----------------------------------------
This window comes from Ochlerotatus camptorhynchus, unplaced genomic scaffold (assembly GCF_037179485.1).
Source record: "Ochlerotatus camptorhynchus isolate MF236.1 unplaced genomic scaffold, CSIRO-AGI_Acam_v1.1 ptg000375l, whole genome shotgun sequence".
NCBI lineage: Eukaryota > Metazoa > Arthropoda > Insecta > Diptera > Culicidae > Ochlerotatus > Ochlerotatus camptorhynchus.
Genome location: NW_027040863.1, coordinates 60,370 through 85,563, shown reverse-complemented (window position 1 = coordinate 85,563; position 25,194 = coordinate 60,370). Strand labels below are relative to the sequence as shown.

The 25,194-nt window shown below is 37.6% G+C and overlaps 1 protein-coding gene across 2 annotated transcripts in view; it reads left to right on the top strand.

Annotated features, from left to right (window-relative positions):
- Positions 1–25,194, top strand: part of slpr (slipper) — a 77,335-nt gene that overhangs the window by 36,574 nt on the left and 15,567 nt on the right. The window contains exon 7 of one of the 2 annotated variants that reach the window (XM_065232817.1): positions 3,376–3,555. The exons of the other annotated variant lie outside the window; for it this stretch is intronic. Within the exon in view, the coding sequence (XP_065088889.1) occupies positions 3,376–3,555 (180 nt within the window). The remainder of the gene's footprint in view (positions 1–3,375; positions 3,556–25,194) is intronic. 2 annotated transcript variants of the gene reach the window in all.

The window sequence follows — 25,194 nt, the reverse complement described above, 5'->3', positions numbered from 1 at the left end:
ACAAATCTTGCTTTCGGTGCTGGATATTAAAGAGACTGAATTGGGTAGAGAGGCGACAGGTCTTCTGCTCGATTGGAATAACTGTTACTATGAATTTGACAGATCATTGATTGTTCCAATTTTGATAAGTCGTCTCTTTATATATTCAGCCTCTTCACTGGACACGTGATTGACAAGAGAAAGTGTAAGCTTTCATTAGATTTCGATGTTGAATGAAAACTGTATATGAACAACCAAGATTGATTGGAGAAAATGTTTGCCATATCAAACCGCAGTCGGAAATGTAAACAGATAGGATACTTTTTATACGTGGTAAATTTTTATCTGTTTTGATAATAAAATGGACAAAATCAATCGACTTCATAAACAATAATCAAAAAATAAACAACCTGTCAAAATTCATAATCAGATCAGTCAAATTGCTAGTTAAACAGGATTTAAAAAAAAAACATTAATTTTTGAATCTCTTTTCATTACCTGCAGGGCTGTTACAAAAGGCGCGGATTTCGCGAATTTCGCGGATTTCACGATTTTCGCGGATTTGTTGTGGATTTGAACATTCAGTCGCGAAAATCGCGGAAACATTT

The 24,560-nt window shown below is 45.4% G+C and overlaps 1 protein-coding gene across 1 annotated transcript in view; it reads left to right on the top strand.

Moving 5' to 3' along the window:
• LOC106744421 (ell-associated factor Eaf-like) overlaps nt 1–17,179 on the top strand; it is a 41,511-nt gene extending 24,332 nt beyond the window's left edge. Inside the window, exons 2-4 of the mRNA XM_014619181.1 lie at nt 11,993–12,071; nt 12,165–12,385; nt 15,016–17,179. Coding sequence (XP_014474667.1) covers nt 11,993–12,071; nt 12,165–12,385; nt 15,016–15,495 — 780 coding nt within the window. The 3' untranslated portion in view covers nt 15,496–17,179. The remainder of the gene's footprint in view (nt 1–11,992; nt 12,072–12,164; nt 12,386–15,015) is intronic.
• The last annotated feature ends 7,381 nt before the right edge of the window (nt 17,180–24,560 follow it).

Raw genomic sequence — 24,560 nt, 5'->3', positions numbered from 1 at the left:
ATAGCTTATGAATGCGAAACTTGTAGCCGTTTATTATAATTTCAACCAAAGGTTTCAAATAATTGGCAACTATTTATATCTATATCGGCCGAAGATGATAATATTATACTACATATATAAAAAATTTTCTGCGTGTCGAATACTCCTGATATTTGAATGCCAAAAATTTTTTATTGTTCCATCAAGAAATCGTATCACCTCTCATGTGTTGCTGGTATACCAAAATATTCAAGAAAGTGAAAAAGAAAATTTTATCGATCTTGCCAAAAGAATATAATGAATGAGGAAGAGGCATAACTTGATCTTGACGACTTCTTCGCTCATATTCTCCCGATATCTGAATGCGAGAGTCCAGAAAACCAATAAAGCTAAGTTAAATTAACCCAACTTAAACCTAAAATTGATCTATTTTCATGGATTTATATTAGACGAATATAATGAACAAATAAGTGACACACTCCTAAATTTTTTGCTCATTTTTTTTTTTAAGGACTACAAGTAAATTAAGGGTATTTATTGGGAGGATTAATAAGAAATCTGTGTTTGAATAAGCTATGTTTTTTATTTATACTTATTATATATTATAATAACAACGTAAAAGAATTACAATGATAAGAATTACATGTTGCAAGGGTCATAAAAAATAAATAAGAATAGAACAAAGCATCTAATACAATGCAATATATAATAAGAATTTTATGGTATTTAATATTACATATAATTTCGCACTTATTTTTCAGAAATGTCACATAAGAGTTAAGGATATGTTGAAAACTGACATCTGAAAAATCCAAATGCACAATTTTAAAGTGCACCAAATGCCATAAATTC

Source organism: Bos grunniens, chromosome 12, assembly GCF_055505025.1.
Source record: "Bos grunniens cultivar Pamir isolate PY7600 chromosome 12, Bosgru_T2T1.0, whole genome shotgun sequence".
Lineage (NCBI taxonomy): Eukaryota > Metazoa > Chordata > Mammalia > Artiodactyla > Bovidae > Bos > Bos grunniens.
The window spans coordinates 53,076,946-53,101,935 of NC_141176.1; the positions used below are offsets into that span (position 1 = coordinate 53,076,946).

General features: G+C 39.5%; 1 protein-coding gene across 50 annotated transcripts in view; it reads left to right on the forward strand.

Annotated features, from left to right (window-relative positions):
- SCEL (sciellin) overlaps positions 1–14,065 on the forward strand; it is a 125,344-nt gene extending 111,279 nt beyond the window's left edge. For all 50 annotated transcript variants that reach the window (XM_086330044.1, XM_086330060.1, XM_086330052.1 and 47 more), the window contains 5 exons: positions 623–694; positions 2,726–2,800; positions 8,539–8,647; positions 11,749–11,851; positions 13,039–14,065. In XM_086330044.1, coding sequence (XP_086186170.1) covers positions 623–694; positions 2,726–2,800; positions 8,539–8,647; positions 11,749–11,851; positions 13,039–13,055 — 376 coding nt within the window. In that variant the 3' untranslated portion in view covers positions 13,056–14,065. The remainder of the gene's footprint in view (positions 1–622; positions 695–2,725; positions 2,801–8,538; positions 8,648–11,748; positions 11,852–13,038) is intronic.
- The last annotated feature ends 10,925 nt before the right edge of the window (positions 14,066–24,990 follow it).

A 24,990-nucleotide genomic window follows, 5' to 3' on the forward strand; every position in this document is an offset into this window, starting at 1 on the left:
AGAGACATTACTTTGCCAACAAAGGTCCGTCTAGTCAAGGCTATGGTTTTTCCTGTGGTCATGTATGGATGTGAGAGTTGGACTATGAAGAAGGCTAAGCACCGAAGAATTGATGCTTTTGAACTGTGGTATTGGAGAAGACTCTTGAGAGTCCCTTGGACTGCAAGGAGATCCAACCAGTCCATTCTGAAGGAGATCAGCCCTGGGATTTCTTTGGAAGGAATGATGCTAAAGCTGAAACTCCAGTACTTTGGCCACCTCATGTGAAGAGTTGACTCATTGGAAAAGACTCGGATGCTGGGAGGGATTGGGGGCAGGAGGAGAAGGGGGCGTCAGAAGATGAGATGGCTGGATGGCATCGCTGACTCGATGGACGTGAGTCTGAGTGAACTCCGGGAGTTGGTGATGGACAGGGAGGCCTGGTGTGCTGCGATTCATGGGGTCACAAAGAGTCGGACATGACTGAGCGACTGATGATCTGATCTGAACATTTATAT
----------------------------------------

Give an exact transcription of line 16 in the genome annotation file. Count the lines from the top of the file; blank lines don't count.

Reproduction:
Source organism: Bos grunniens, chromosome 12, assembly GCF_055505025.1.